“We were basically held up in raising the debt ceiling, until they got all of those budget cuts they demanded,” Waters said, according to The Times. “We didn’t raise any revenue and they didn’t close any tax loopholes. I believe the Democratic Party and the president of the United States should not have backed down. We should have made them walk the plank.”

Unrelated to her recent public outbursts, Waters is currently being investigated by the House ethics committee since allegations emerged last year that she attempted to improperly obtain Federal bailout money for a bank in which her husband owned stock. Though she demanded a trial last year, a Daily Caller article last week reported that the Congresswoman’s lawyer has filed a motion to dismiss the case saying that because two committee lawyers communicated solely with Republicans, a fair trial “is impossible.”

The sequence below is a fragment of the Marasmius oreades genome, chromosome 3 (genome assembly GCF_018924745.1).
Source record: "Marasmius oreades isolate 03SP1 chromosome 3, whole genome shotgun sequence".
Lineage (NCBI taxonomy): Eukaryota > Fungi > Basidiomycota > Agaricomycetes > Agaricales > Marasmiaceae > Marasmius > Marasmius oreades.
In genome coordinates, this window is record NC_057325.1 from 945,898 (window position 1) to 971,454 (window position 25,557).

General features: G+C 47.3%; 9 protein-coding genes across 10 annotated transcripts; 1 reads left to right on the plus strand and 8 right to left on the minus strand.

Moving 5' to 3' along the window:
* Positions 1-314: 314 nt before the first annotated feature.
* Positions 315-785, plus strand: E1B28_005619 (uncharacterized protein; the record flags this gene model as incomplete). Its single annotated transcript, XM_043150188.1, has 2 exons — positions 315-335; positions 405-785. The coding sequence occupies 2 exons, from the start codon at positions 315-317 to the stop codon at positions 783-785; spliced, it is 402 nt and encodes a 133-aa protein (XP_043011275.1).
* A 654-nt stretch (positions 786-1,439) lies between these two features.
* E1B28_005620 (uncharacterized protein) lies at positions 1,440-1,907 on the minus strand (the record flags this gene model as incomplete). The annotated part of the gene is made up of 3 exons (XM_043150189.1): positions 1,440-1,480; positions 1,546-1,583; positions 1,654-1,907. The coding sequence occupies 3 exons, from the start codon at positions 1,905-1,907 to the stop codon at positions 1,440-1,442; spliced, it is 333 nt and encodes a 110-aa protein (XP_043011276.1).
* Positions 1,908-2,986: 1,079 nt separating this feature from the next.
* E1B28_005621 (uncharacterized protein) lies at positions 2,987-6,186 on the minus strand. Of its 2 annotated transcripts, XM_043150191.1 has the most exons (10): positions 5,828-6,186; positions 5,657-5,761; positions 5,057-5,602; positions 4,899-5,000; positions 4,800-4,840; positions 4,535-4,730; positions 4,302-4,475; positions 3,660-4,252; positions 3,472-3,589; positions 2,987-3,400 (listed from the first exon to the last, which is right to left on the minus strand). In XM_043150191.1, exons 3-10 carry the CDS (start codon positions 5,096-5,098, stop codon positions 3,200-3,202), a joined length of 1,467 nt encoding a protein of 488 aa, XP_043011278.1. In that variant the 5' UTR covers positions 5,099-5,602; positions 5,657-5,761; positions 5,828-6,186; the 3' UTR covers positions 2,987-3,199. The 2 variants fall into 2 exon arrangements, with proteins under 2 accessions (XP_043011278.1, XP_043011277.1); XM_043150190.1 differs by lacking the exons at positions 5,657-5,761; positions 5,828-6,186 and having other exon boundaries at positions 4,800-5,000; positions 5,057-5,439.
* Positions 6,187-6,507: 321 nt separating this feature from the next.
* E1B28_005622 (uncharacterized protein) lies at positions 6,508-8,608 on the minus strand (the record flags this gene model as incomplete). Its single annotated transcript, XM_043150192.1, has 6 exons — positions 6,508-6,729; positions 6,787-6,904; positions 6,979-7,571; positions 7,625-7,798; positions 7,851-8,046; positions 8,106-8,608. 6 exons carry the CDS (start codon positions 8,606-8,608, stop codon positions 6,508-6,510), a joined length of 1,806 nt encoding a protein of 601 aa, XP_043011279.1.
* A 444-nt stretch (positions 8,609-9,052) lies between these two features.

RFID Chips Gain Popularity In Mexico

The Washington Post reported on Sunday that amid concerns of increasing incidents of kidnappings in Mexico, many residents of the country are turning to what the paper calls “under-the-skin” tracking devices for a sense of safety.

A Mexican congressional report that detailed a 317 percent increase in kidnappings in the country in the past five years has apparently driven Mexican citizens to seek new means of protecting themselves in a country where firearm ownership is heavily regulated. The article said that the Mexican company, Xega, which reportedly sells radio frequency identification (RFID) devices to the public and performs implantation procedures of the devices, has increased sales of the product by 40 percent recently.